...one of the most highly
regarded and expertly designed C++ library projects in the
world.

— Herb Sutter and Andrei
Alexandrescu, C++
Coding Standards

See error handling documentation for a detailed explanation of the mechanism of handling errors, including the common "bad" arguments to distributions and functions, and how to use Policies to control it.

But, by default, **exceptions will be raised**,
for domain errors, pole errors, numeric overflow, and internal evaluation
errors. To avoid the exceptions from getting thrown and instead get an
appropriate value returned, usually a NaN (domain errors pole errors or
internal errors), or infinity (from overflow), you need to change the policy.

The following example demonstrates the effect of setting the macro BOOST_MATH_DOMAIN_ERROR_POLICY when an invalid argument is encountered. For the purposes of this example, we'll pass a negative degrees of freedom parameter to the student's t distribution.

Since we know that this is a single file program we could just add:

#define BOOST_MATH_DOMAIN_ERROR_POLICY ignore_error

to the top of the source file to change the default policy to one that simply returns a NaN when a domain error occurs. Alternatively we could use:

#define BOOST_MATH_DOMAIN_ERROR_POLICY errno_on_error

To ensure the `::errno`

is set when a domain error occurs as well as returning a NaN.

This is safe provided the program consists of a single translation unit
*and* we place the define *before*
any #includes. Note that should we add the define after the includes then
it will have no effect! A warning such as:

warning C4005: 'BOOST_MATH_OVERFLOW_ERROR_POLICY' : macro redefinition

is a certain sign that it will *not* have the desired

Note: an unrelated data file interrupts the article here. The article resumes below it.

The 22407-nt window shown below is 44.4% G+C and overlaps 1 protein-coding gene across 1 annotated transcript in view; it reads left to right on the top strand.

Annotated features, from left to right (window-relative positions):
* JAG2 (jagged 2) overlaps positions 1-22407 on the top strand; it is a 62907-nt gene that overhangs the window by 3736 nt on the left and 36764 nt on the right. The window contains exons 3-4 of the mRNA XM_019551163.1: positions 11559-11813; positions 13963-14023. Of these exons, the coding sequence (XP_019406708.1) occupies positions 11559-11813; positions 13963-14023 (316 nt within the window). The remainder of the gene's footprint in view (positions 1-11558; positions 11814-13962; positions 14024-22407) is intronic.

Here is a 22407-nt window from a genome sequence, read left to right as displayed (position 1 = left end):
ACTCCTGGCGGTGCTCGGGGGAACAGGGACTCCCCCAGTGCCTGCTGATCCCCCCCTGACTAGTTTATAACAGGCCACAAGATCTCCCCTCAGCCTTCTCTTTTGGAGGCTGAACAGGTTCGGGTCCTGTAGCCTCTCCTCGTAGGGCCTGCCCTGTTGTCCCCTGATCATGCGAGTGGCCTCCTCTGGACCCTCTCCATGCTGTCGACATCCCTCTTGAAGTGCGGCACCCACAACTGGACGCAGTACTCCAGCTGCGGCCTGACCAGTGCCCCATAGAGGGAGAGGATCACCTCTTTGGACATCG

effect.

We'll begin our sample program with the needed includes:

#define BOOST_MATH_DOMAIN_ERROR_POLICY ignore_error // Boost #include <boost/math/distributions/students_t.hpp> using boost::math::students_t; // Probability of students_t(df, t). // std #include <iostream> using std::cout; using std::endl; #include <stdexcept> #include <cstddef> // using ::errno

Next we'll define the program's main() to call the student's t distribution with an invalid degrees of freedom parameter, the program is set up to handle either an exception or a NaN:

int main() { cout << "Example error handling using Student's t function. " << endl; cout << "BOOST_MATH_DOMAIN_ERROR_POLICY is set to: " << BOOST_MATH_STRINGIZE(BOOST_MATH_DOMAIN_ERROR_POLICY) << endl; double degrees_of_freedom = -1; // A bad argument! double t = 10; try { errno = 0; // Clear/reset. students_t dist(degrees_of_freedom); // exception is thrown here if enabled. double p = cdf(dist, t); // Test for error reported by other means: if((boost::math::isnan)(p)) { cout << "cdf returned a NaN!" << endl; if (errno != 0) { // So errno has been set. cout << "errno is set to: " << errno << endl; } } else cout << "Probability of Student's t is " << p << endl; } catch(const std::exception& e) { std::cout << "\n""Message from thrown exception was:\n " << e.what() << std::endl; } return 0; } // int main()

Here's what the program output looks like with a default build (one that
**does throw exceptions**):

Example error handling using Student's t function. BOOST_MATH_DOMAIN_ERROR_POLICY is set to: throw_on_error Message from thrown exception was: Error in function boost::math::students_t_distribution<double>::students_t_distribution: Degrees of freedom argument is -1, but must be > 0 !

Alternatively let's build with:

#define BOOST_MATH_DOMAIN_ERROR_POLICY ignore_error

Now the program output is:

Example error handling using Student's t function. BOOST_MATH_DOMAIN_ERROR_POLICY is set to: ignore_error cdf returned a NaN!

And finally let's build with:

#define BOOST_MATH_DOMAIN_ERROR_POLICY errno_on_error

Which gives the output show errno:

Example error handling using Student's t function. BOOST_MATH_DOMAIN_ERROR_POLICY is set to: errno_on_error cdf returned a NaN! errno is set to: 33

Caution | |
---|---|

If throwing of exceptions is enabled (the default) but you do
Therefore to get the benefit of helpful error messages, enabling However, for simplicity, the is not done for most examples. |